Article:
• Dr. Carolyn Mazloomi of West Chester, OH, is the founder of the Women of Color Quilters Network (WCQN), and is the 2016 inductee to the Quilters Hall of Fame Museum. In 2014, she was named a National Heritage Fellow by the National Endowment for the Arts, the highest award given in the United States for traditional arts.

“As we revel in the current rebirth of process and textile based art, I am thrilled to work with Textile Center’s National Artist Advisory Council,” says Halliday. “It’s exciting to position Textile Center as the art center that bridges beloved traditional craft making with the contemporary art world.”

“When I think of Minneapolis, I think of the Textile Center and the impact it is having nationally and internationally on art in the fiber medium,” says Hickman. “It’s a unique institution. I’m happy to serve on the National Artist Advisory Council, working with others to imagine the future for the Textile Center.”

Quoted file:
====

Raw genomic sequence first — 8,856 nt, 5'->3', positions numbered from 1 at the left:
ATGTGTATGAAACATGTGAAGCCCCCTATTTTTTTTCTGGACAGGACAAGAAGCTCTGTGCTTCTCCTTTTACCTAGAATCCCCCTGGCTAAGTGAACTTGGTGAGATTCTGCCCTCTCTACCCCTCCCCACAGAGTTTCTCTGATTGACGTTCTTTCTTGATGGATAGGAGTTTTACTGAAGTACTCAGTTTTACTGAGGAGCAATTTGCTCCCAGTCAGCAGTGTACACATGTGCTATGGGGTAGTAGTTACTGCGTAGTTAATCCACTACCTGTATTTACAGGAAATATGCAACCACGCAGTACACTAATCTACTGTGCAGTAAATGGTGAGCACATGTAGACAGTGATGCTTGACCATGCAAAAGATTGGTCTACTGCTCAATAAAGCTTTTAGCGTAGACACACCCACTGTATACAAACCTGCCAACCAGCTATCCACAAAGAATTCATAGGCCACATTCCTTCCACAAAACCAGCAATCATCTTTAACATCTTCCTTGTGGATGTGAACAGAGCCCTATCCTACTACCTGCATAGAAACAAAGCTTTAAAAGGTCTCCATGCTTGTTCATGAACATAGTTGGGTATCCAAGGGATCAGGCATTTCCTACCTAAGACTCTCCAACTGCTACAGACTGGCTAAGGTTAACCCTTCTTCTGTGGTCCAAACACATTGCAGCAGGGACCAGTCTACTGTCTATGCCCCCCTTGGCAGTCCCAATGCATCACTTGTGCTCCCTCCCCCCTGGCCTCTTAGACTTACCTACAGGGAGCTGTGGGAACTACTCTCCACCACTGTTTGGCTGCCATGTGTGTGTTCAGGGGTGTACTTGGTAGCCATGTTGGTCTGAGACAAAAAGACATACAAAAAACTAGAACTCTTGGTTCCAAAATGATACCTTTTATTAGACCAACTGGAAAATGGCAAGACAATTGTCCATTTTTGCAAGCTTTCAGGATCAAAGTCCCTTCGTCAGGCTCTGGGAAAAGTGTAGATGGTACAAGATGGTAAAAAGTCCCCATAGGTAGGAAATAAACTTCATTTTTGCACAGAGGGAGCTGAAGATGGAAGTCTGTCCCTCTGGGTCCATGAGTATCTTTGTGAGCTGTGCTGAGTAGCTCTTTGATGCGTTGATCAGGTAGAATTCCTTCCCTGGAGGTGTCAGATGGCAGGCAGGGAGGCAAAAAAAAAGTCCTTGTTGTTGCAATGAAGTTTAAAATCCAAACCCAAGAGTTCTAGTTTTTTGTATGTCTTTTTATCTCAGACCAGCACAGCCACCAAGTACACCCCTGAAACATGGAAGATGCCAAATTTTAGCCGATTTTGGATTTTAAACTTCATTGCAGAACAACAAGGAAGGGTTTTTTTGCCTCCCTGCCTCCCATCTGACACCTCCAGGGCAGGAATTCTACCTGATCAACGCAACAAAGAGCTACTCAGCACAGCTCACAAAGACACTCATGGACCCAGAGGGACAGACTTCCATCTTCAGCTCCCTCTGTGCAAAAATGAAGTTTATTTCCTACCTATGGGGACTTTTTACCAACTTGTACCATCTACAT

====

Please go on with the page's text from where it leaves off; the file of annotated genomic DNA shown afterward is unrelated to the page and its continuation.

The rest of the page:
Carolyn Halliday, Chair

CarolynHalliday.72Carolyn Halliday, Chair, has been showing her work throughout the nation for nearly two decades, earning a variety of awards. In spring of 2014, she was the featured visual artist for an episode of the televised TPT (Twin Cities PBS) production Minnesota Originals. She was a 2013 recipient of a Minnesota State Arts Board Artist Initiative Grant. Halliday is a featured artist in the book Knitting Art: 150 Innovative Works from 18 Contemporary Artists and in the book How to Be a Feminist Artist: Investigations from the Women’s Art Institute. Her work has also appeared in Surface Design Journal and Interweave Knits.